What Might Teaching Look Like in 10 Years?

Published:
Topics: Future of Learning

What might teaching look like in ten years? How might choices that we make about teaching today affect the design of learning? Teachers’ experiences of their profession? Most importantly, the extent to which we are able to support all learners in achieving their fullest potential? Of late, much attention has been focused on teachers’ effectiveness. As we face dramatic changes to the fundamental structures of education, we need to be intentional about how we design for adults’ roles in supporting learning. In doing so, we need to look far beyond today’s debates to examine how decisions that we make today might impact the profession. Education is facing a crisis point as it continues to operate largely according to an industrial-era design that no longer reflects societal or economic needs. This crisis point is not one of teacher or school performance. It is one of system design. In June I released a paper exploring four scenarios for the future of K-12 teaching in the United States. Each of these scenarios represents a plausible future for K-12 teaching reflecting different drivers of change that are at play in the world today. When we emphasize one set of key drivers versus another, thereby changing our fundamental assumptions, we get very different narratives about how the future might look. We could end up with:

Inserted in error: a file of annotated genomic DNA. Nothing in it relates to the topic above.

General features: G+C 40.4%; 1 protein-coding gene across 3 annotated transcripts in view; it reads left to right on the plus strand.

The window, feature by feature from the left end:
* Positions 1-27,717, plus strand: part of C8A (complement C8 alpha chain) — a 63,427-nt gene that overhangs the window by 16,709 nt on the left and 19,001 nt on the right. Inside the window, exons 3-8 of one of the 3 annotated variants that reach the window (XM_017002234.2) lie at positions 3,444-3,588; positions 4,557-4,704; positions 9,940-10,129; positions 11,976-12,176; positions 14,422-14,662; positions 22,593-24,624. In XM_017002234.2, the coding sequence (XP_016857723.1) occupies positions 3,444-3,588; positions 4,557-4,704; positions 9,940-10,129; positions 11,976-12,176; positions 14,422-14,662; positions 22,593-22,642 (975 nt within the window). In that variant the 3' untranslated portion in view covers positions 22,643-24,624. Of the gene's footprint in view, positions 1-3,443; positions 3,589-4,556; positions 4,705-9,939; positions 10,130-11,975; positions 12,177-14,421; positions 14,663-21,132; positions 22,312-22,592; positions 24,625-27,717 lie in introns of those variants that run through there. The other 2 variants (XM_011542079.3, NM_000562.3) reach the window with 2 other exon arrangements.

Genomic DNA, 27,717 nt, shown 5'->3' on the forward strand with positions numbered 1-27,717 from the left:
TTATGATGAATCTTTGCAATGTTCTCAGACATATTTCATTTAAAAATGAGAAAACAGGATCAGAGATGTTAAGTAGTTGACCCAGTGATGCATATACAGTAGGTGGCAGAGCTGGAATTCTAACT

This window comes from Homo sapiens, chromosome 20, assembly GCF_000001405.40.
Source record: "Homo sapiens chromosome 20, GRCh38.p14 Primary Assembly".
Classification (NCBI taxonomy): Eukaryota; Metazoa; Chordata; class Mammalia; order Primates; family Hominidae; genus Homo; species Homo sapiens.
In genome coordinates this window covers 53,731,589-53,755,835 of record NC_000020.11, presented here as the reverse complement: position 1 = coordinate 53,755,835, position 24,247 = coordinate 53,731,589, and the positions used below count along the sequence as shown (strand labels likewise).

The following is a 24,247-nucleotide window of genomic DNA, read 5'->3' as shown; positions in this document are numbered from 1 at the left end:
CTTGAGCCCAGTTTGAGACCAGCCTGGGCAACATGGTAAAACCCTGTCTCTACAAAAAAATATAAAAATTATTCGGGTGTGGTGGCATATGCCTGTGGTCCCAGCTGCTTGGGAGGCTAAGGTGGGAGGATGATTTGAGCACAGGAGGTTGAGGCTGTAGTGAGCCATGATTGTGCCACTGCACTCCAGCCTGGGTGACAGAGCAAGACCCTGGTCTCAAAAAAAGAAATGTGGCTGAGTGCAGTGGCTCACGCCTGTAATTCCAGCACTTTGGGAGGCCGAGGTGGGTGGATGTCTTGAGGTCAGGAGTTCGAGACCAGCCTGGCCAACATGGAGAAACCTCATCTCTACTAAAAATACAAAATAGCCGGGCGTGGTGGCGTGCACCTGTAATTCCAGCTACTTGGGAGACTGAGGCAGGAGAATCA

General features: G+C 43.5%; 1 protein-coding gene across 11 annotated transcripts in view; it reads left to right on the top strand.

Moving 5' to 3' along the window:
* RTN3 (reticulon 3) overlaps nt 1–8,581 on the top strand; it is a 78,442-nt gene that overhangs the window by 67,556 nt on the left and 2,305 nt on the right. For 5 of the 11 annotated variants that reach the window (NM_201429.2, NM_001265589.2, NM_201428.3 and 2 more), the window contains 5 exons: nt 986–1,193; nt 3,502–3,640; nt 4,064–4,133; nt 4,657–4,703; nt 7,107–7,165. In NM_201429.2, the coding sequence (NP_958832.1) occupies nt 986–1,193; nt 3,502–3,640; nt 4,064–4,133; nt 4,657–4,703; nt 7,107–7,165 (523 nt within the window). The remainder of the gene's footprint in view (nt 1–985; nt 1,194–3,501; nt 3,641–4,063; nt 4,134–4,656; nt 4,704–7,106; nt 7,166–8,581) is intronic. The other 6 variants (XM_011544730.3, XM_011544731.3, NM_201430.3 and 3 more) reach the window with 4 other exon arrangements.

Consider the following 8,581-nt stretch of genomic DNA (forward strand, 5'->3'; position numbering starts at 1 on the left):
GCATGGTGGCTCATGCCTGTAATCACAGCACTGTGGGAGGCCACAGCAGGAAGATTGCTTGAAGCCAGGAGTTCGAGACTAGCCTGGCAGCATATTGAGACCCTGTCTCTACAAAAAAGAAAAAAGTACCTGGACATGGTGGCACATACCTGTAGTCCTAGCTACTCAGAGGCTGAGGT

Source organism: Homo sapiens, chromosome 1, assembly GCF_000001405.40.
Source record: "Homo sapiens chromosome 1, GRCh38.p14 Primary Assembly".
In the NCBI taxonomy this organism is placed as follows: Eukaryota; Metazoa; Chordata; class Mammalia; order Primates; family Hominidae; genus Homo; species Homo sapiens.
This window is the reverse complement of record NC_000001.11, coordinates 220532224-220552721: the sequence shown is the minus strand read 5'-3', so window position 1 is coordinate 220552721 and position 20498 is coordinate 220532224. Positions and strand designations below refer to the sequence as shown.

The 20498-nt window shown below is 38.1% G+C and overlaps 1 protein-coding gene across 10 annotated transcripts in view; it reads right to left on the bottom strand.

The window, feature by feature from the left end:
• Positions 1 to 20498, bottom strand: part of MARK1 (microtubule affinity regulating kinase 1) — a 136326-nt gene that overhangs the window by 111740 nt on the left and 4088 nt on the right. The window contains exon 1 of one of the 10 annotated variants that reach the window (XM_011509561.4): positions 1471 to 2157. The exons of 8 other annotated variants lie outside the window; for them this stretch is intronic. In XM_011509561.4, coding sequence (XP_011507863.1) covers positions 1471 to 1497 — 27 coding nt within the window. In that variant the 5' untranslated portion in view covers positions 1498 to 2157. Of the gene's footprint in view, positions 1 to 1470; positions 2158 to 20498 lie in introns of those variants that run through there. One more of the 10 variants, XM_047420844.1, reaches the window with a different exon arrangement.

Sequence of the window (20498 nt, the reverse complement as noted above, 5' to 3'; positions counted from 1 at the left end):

• An expected future, “A Plastic Profession,” which extrapolates from today’s dominant reality to project what teaching is likely to look l future of teaching title ike in ten years if we do not alleviate current stressors on the profession and do not make significant changes to the structure of today’s public education system.
  • An alternative future, “Take Back the Classroom,” which explores what teaching might look like if public educators reclaim the learning agenda by helping to shape the regulatory climate to support their visions for teaching and learning.
  • A second alternative future, “A Supplemental Profession,” which examines what teaching might look like if today’s public education system does not change significantly but professionals from other organizational contexts become increasingly involved in supporting young people in engaging in authentic and relevant learning opportunities outside of school.
  • My ideal future, “Diverse Learning Agent Roles,” which explores how a diverse set of learning agent roles and activities might support rich, relevant, and authentic learning in an expanded and highly personalized learning ecosystem that is vibrant for all learners.

Over the course of this week, I’ll be highlighting each of these scenarios through a series of blog posts. I hope you will join me in exploring how the choices we make about education today could create dramatically different scenarios for how teachers teach and how learners learn.